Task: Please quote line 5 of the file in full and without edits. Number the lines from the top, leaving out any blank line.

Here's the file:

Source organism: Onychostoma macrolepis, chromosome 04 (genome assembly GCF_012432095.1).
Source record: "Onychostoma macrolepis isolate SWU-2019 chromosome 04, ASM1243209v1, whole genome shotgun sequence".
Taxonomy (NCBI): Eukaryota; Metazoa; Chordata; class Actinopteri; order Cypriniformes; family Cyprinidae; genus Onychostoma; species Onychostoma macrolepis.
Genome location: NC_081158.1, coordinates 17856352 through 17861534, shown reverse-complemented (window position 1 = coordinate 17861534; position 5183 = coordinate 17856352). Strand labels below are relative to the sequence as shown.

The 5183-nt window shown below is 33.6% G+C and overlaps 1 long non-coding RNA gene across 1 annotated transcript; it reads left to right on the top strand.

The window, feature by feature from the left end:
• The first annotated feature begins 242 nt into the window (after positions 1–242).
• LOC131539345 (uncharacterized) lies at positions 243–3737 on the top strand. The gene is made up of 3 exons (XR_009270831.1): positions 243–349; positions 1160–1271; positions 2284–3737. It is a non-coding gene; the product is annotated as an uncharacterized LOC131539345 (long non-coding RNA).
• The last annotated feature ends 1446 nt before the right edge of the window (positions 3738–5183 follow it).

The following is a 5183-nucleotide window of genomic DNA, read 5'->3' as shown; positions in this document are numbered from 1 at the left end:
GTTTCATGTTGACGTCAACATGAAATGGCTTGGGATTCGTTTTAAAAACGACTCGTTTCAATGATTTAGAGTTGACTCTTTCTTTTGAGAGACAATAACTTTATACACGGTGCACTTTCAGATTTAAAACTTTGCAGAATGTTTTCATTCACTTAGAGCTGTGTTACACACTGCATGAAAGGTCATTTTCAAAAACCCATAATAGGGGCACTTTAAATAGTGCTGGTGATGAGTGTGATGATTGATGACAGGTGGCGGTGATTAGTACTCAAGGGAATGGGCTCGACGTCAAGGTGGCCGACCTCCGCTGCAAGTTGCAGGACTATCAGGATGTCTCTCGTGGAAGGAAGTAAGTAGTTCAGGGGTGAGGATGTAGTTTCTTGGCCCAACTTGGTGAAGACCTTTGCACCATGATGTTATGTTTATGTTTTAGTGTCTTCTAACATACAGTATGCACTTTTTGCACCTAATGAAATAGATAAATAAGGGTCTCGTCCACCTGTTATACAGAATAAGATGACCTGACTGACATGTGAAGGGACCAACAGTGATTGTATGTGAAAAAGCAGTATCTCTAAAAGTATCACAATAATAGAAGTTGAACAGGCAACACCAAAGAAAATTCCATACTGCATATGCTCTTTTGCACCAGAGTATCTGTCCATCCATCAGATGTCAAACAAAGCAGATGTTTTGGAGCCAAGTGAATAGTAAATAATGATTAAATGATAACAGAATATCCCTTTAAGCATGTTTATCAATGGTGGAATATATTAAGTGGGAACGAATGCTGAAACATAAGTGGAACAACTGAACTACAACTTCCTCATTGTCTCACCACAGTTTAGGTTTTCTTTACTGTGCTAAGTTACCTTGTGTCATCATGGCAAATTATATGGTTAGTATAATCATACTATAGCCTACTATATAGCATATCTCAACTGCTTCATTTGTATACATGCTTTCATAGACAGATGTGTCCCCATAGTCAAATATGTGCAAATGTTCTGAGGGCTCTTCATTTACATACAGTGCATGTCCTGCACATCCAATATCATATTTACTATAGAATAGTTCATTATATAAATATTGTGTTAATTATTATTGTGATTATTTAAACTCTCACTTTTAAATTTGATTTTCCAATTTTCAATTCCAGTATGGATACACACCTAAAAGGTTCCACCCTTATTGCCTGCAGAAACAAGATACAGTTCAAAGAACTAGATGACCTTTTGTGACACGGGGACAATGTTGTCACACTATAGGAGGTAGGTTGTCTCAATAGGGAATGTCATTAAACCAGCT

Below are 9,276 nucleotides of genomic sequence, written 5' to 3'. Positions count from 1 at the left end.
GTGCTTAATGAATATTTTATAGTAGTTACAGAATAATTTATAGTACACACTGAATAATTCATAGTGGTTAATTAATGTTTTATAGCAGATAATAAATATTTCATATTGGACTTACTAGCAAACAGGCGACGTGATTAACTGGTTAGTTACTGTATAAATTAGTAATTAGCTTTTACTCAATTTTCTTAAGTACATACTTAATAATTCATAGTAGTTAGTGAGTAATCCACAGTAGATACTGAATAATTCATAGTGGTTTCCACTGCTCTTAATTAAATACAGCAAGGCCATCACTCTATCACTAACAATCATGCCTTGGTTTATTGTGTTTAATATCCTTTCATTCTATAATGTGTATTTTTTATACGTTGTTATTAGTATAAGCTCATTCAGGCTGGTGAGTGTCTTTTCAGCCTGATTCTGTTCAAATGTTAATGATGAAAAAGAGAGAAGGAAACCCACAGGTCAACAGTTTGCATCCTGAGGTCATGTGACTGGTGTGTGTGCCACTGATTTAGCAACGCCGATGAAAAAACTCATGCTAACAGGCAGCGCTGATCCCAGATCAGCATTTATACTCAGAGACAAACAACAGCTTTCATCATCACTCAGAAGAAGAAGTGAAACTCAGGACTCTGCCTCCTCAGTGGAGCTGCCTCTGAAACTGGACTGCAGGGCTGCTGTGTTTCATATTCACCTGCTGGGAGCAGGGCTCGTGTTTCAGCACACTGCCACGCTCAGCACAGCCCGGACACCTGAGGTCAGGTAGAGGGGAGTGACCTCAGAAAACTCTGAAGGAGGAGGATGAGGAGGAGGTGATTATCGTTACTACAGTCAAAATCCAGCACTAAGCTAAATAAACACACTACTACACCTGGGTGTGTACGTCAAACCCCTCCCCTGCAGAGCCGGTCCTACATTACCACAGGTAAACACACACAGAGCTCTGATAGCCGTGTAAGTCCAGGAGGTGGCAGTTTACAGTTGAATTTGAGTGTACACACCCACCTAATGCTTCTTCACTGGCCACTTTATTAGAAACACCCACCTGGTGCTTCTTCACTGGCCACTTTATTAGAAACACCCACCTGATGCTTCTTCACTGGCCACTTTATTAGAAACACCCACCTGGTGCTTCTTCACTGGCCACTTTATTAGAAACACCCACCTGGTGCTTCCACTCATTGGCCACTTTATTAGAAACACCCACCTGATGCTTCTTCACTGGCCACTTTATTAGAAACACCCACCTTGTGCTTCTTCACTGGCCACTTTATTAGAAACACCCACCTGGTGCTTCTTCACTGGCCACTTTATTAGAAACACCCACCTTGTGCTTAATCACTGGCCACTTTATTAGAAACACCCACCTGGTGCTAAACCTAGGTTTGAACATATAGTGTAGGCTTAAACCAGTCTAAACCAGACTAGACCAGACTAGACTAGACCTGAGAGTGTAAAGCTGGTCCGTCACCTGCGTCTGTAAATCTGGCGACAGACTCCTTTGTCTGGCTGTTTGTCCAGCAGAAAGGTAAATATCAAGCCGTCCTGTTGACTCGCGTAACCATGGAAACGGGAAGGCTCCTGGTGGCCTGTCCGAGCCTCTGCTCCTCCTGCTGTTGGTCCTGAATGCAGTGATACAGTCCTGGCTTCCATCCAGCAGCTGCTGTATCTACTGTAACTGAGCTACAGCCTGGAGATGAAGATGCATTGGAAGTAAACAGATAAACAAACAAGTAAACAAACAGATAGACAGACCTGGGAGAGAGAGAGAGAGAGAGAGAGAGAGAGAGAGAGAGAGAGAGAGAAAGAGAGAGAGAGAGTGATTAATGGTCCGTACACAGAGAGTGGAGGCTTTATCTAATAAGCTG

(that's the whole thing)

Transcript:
The 5183-nt window shown below is 33.6% G+C and overlaps 1 long non-coding RNA gene across 1 annotated transcript; it reads left to right on the top strand.